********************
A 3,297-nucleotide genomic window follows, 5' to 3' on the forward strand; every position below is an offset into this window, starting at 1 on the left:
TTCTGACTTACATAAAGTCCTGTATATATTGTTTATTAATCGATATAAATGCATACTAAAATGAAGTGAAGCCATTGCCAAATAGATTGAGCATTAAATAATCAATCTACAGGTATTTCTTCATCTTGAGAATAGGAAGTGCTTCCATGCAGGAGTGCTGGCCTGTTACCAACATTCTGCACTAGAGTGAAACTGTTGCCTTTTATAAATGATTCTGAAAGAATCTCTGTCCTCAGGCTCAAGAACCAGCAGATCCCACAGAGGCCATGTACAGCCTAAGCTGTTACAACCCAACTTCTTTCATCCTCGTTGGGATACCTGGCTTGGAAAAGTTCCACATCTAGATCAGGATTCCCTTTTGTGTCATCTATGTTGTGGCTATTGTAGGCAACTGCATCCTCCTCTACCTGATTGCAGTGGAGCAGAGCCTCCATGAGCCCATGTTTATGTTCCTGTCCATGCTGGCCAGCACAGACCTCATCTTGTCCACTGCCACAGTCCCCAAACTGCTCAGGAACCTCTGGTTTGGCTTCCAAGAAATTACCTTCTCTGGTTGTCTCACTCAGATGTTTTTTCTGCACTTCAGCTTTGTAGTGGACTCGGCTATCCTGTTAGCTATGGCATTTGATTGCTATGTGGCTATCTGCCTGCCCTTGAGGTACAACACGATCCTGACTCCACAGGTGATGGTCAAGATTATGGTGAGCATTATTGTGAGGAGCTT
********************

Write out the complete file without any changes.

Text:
A 3,297-nucleotide genomic window follows, 5' to 3' on the forward strand; every position below is an offset into this window, starting at 1 on the left:
TTCTGACTTACATAAAGTCCTGTATATATTGTTTATTAATCGATATAAATGCATACTAAAATGAAGTGAAGCCATTGCCAAATAGATTGAGCATTAAATAATCAATCTACAGGTATTTCTTCATCTTGAGAATAGGAAGTGCTTCCATGCAGGAGTGCTGGCCTGTTACCAACATTCTGCACTAGAGTGAAACTGTTGCCTTTTATAAATGATTCTGAAAGAATCTCTGTCCTCAGGCTCAAGAACCAGCAGATCCCACAGAGGCCATGTACAGCCTAAGCTGTTACAACCCAACTTCTTTCATCCTCGTTGGGATACCTGGCTTGGAAAAGTTCCACATCTAGATCAGGATTCCCTTTTGTGTCATCTATGTTGTGGCTATTGTAGGCAACTGCATCCTCCTCTACCTGATTGCAGTGGAGCAGAGCCTCCATGAGCCCATGTTTATGTTCCTGTCCATGCTGGCCAGCACAGACCTCATCTTGTCCACTGCCACAGTCCCCAAACTGCTCAGGAACCTCTGGTTTGGCTTCCAAGAAATTACCTTCTCTGGTTGTCTCACTCAGATGTTTTTTCTGCACTTCAGCTTTGTAGTGGACTCGGCTATCCTGTTAGCTATGGCATTTGATTGCTATGTGGCTATCTGCCTGCCCTTGAGGTACAACACGATCCTGACTCCACAGGTGATGGTCAAGATTATGGTGAGCATTATTGTGAGGAGCTT